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Windows 7: ahci modes in biostar ami bios


02 Jan 2012   #1

Windows 7
 
 
ahci modes in biostar ami bios

Hi i have a few questions regarding AHCI in my bios, First let me explain i did the Regedit tweak to enable AHCI but I'm confused as to what mode to use.


From my Bios manual Biostar A2+/TA790GX A2+

OnChip SATA Type
This option allows you to select the on-chip Serial ATA operation mode.
Options: Native IDE (Default) / RAID / AHCI / Legacy IDE / IDE->AHCI

SATA IDE Combined Mode

This option controls the SATA/PATA combined mode.
Options: Enabled (Default) / Disabled


I have it set to (AHCI) currently and i see a screen detects AHCI drives when booting and then boots windows, I notice in this mode under hard drive configuration i don't see any drives but it still shows it under boot options,

I tried the (IDE->AHCI) mode and I can then see my SATA hard drives show up in hard drive configuration and was still able to boot but i wasn't sure if this is the correct mode to use and if AHCI was enabled? or if both IDE and AHCI was enabled?, Or if it is some mixed mode? I'm Trying to figure out the difference between them 2 modes.

I disabled SATA IDE combined mode as i have no IDE drives in my system, I believe that is only needed enabled when i have IDE and SATA drives installed at the same time?


My System SpecsSystem Spec
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02 Jan 2012   #2

Microsoft Windows 8.1 Pro 64-bit
 
 

Bud,

Your manual should explain the difference. Unless you are using a RAID configuration, and your Motherboard can handle it, select AHCI.

You may need to install its drivers.
My System SpecsSystem Spec
02 Jan 2012   #3

Windows 7
 
 

That is a copy paste directly from my manual, it only gives me vague information, Done all that and have AHCI enabled, I just need to know the difference between the 2 ahci options in my bios not the raid,
My System SpecsSystem Spec
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02 Jan 2012   #4
Microsoft MVP

Windows 7 Ultimate SP1 X64 (Windows 10, 8.1, Linux Mint, Windows XP and others in VM)
 
 

Sounds like a rather confusing bios. But, Dustsailor was correct in setting it to AHCI. In AHCI windows will install it's own AHCI driver (MSAHCI) or you can install AMD's AHCI driver. Unless AMD has improved it in the last year or so, Mocrosoft's AHCI seemed to perform better. You can tell which driver you have by going to device manager and expanding IDE/ATA/Atapi controllers. At the bottom of the listing should be an AHCI driver. If it is from Microsoft it is the msahci driver..
My System SpecsSystem Spec
03 Jan 2012   #5

Windows 7
 
 

Yeah it is confusing, My other board in my other pc is not half as confusing and it has better descriptions of what the options do, what i don't understand is what the options with the arrow does (ide->ahci does.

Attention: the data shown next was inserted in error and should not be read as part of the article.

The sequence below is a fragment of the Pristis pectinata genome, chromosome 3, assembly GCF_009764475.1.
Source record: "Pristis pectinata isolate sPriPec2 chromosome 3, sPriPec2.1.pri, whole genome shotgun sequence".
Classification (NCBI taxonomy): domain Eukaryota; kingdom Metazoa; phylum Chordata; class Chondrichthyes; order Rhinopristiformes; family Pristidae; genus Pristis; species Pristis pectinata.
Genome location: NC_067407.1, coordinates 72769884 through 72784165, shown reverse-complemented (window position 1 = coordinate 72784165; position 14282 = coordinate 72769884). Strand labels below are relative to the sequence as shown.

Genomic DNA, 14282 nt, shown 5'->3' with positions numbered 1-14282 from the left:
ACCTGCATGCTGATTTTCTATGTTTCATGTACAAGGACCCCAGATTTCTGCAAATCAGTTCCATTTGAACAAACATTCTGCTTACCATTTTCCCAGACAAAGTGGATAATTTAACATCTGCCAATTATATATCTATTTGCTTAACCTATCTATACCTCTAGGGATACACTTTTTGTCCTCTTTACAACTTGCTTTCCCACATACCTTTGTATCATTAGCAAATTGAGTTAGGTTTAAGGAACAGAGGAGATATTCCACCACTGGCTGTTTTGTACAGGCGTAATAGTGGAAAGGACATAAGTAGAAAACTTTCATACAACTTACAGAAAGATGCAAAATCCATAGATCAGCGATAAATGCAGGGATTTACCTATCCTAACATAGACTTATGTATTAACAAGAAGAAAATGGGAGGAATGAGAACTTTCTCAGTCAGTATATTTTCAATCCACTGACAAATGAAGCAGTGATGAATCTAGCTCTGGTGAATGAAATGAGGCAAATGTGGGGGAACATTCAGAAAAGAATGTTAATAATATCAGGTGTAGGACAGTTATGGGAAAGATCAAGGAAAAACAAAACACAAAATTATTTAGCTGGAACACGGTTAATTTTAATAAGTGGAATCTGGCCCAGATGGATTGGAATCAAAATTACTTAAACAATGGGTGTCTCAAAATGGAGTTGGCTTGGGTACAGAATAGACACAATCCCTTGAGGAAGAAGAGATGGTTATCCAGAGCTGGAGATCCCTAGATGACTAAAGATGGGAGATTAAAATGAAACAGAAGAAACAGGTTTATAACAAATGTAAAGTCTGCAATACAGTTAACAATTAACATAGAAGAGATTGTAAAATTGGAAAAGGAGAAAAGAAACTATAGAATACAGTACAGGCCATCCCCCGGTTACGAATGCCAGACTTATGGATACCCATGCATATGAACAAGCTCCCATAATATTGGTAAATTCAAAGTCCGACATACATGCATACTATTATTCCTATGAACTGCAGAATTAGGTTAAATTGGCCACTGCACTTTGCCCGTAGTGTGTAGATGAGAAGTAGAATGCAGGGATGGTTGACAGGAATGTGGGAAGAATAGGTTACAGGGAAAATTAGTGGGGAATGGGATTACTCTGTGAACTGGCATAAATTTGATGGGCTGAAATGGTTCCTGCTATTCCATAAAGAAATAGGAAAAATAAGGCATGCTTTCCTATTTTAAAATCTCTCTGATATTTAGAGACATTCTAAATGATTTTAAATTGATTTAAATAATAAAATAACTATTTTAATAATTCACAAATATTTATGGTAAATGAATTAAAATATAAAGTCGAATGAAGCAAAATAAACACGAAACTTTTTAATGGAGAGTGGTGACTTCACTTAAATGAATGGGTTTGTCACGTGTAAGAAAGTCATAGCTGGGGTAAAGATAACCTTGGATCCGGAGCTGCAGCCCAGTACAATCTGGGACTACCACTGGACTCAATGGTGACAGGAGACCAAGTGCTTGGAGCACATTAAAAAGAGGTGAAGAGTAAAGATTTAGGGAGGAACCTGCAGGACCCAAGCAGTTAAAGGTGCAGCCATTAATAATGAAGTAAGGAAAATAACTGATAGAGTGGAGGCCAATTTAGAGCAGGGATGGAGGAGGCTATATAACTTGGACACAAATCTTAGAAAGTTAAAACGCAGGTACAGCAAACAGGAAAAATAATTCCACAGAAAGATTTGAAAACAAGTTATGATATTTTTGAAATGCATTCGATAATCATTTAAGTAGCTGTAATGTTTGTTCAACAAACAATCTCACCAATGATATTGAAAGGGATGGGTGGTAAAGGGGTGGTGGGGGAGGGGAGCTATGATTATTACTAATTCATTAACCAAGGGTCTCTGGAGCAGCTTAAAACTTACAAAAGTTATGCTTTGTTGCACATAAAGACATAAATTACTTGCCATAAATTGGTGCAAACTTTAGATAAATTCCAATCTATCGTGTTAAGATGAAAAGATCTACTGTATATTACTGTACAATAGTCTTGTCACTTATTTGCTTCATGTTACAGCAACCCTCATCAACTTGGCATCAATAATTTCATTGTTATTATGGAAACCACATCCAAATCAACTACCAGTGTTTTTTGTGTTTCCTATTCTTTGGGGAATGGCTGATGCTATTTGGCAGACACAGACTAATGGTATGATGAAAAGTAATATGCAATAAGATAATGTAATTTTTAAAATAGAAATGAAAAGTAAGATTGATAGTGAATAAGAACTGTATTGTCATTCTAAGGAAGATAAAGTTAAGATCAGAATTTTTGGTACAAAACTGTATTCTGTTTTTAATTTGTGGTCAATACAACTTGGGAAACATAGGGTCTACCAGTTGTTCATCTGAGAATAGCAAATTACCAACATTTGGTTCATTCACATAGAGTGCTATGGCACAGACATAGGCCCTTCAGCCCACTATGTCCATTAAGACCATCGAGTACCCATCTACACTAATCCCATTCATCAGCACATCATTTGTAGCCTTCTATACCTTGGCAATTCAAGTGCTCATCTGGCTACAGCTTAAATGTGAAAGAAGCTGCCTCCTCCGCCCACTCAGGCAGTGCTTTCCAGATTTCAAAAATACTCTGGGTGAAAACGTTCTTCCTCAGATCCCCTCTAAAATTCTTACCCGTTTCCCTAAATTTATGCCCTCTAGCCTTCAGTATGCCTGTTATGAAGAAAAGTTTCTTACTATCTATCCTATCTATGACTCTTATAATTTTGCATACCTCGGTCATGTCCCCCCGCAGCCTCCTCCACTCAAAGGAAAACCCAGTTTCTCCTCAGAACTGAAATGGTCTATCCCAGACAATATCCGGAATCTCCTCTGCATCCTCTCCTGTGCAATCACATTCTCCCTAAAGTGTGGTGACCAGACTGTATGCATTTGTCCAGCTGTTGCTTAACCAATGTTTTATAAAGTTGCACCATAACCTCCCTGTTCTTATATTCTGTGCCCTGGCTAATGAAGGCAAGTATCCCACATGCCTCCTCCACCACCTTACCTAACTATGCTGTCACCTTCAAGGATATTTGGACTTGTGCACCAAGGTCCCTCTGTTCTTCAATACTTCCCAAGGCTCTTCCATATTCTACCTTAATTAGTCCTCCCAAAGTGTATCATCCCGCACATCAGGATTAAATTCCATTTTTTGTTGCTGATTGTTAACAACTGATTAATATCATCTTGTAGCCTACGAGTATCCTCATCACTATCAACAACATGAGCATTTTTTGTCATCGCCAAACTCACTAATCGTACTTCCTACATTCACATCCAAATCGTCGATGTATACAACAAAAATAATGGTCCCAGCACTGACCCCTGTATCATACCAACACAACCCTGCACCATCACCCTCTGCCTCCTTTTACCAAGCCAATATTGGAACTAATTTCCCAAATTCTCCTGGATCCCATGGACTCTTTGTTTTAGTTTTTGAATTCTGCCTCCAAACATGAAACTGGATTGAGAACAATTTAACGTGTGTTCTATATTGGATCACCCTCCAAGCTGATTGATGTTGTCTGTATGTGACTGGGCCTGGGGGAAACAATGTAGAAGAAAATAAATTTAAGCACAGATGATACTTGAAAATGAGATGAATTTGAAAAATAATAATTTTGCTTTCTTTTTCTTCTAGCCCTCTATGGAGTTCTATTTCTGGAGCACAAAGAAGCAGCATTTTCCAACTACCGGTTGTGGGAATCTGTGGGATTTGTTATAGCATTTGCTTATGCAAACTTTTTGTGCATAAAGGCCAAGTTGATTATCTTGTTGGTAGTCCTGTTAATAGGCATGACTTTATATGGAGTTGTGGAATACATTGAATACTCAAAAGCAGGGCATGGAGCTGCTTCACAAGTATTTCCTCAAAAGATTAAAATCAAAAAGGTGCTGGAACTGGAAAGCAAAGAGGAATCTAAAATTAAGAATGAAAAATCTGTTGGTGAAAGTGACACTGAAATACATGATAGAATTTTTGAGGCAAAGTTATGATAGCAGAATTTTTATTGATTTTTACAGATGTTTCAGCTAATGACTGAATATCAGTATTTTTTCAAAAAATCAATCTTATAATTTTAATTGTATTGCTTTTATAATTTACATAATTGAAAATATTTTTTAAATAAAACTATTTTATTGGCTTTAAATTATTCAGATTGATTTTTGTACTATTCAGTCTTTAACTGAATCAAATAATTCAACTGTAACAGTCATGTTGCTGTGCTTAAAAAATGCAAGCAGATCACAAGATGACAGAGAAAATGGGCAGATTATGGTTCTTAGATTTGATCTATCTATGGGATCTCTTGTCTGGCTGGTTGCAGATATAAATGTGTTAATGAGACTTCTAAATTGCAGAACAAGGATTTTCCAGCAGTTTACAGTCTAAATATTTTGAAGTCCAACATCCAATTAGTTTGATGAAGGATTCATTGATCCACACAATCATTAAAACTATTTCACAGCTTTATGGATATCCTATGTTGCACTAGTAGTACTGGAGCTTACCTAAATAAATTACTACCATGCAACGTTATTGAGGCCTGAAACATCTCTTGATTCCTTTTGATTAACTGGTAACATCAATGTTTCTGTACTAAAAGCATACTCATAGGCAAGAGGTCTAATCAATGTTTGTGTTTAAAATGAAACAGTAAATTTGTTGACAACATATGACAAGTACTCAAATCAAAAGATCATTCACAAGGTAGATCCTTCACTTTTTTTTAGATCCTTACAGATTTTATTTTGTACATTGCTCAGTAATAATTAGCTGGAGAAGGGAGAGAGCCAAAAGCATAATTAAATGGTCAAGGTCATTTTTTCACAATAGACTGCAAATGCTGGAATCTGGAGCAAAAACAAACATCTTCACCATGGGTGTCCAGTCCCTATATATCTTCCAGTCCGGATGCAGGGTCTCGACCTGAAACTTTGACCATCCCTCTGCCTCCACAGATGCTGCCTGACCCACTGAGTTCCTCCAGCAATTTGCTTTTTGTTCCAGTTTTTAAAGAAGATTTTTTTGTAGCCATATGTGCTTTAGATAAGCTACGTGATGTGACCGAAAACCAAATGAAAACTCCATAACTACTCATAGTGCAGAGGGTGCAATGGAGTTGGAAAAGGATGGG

My System SpecsSystem Spec
03 Jan 2012   #6
Microsoft MVP

Win 7 Ultimate x64
 
 

I'm wondering if that IDE->AHCI setting gives you the option to configure each controller in the "IDE Configuration" section (can come in handy with some SATA optical drives). Have you gone back to that section after enabling to see if something like that appears?
My System SpecsSystem Spec
03 Jan 2012   #7

Windows 7
 
 

Quote   Quote: Originally Posted by stormy13 View Post
I'm wondering if that IDE->AHCI setting gives you the option to configure each controller in the "IDE Configuration" section (can come in handy with some SATA optical drives). Have you gone back to that section after enabling to see if something like that appears?
Yes i do see my drives under configuration with that option set with all the same options like s.m.a.r.t, dma mode, etc, and can see all my drives listed, With the other modes i see no drives listed there.

I'm assuming it is still running in ahci mode as i see the drivers loaded in windows still and have the safely remove hard disk,

Weird is it shows C: drive as eject-able when running ahci, You wouldn't think you could eject the boot drive at least, I haven't tried it as the sound of doing that sounds like a bsod coming on lol,
My System SpecsSystem Spec
03 Jan 2012   #8

Microsoft Windows 8.1 Pro 64-bit
 
 

The boot drive or OS drive shouldn't be disconnected as that is how you are running your OS to begin with. But I would think AHCI enables you to disconnect drives from the OS, as it enables hot-swapping: http://en.wikipedia.org/wiki/Hot_swapping

I would wonder if the IDE -> AHCI is a way to change IDE to AHCI in the BIOS without OS problems, as the OS usually only installs AHCI drivers if AHCI mode is selected before the installation of the operating system. But AHCI is the proper choice and it may even work better than ide -> ahci. Most boards don't seem to have this option. And you've done the registry edit to enable AHCI, so you should be fine
My System SpecsSystem Spec
03 Jan 2012   #9
Microsoft MVP

Windows 7 Ultimate SP1 X64 (Windows 10, 8.1, Linux Mint, Windows XP and others in VM)
 
 

If you go to device manager and look under IDE/ATA/ATAPI Controllers, at the bottom you should see some driver with AHCI in the name. From your description, it sounds like you have the Microsoft AHCI driver, MSAHCI. If that is there, you are in AHCI mode. I'm sure you will find it there or you wouldn't have the safely remove your hard drives option. As DustSailor said, one of the features AHCI has that IDE does not is hot swaping.
My System SpecsSystem Spec
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 ahci modes in biostar ami bios




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